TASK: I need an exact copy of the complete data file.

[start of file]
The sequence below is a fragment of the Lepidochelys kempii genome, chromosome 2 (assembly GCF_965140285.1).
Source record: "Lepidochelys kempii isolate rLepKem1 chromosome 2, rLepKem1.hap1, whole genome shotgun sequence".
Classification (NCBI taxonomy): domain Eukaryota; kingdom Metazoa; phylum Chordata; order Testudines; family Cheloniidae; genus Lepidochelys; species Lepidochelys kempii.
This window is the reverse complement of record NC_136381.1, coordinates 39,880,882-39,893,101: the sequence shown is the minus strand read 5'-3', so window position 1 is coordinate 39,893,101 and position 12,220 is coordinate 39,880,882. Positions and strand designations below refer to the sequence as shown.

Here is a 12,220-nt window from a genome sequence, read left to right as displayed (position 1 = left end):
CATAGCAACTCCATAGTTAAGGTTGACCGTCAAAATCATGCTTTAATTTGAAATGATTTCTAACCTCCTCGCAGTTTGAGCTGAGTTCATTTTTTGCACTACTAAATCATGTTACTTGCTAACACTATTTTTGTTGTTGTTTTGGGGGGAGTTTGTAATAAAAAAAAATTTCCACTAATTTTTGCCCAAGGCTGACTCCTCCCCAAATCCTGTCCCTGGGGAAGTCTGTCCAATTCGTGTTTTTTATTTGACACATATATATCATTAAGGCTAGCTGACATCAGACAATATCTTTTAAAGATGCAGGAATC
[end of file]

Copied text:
The sequence below is a fragment of the Lepidochelys kempii genome, chromosome 2 (assembly GCF_965140285.1).
Source record: "Lepidochelys kempii isolate rLepKem1 chromosome 2, rLepKem1.hap1, whole genome shotgun sequence".
Classification (NCBI taxonomy): domain Eukaryota; kingdom Metazoa; phylum Chordata; order Testudines; family Cheloniidae; genus Lepidochelys; species Lepidochelys kempii.
This window is the reverse complement of record NC_136381.1, coordinates 39,880,882-39,893,101: the sequence shown is the minus strand read 5'-3', so window position 1 is coordinate 39,893,101 and position 12,220 is coordinate 39,880,882. Positions and strand designations below refer to the sequence as shown.

Here is a 12,220-nt window from a genome sequence, read left to right as displayed (position 1 = left end):
CATAGCAACTCCATAGTTAAGGTTGACCGTCAAAATCATGCTTTAATTTGAAATGATTTCTAACCTCCTCGCAGTTTGAGCTGAGTTCATTTTTTGCACTACTAAATCATGTTACTTGCTAACACTATTTTTGTTGTTGTTTTGGGGGGAGTTTGTAATAAAAAAAAATTTCCACTAATTTTTGCCCAAGGCTGACTCCTCCCCAAATCCTGTCCCTGGGGAAGTCTGTCCAATTCGTGTTTTTTATTTGACACATATATATCATTAAGGCTAGCTGACATCAGACAATATCTTTTAAAGATGCAGGAATC